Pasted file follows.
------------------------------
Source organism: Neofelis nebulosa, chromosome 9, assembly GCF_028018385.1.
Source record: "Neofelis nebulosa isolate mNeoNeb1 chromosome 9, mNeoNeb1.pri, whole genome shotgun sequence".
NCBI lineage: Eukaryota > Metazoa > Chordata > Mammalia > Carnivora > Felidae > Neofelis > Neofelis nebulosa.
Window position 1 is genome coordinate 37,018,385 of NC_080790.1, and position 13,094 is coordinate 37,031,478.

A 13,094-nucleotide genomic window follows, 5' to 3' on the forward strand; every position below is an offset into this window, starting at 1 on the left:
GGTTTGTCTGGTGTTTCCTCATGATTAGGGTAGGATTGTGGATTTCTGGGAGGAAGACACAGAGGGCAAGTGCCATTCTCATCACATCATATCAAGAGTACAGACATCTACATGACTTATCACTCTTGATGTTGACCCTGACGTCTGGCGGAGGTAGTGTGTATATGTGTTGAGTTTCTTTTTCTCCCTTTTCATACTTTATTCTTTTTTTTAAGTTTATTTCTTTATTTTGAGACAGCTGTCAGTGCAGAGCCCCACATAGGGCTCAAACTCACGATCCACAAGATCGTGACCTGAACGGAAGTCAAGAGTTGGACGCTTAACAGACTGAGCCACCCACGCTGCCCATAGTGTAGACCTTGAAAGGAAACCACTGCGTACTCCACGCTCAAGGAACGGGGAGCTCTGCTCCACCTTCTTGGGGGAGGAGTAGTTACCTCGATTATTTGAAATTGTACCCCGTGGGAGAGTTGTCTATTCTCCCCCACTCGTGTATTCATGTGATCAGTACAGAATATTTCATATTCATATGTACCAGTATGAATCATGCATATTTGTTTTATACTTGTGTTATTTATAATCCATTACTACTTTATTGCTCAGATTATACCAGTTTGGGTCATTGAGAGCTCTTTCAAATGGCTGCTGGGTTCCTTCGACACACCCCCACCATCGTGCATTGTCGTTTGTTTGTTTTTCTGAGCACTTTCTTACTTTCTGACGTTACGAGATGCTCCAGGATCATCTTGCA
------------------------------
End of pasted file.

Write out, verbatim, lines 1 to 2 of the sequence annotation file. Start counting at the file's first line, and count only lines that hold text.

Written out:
Source organism: Neofelis nebulosa, chromosome 9, assembly GCF_028018385.1.
Source record: "Neofelis nebulosa isolate mNeoNeb1 chromosome 9, mNeoNeb1.pri, whole genome shotgun sequence".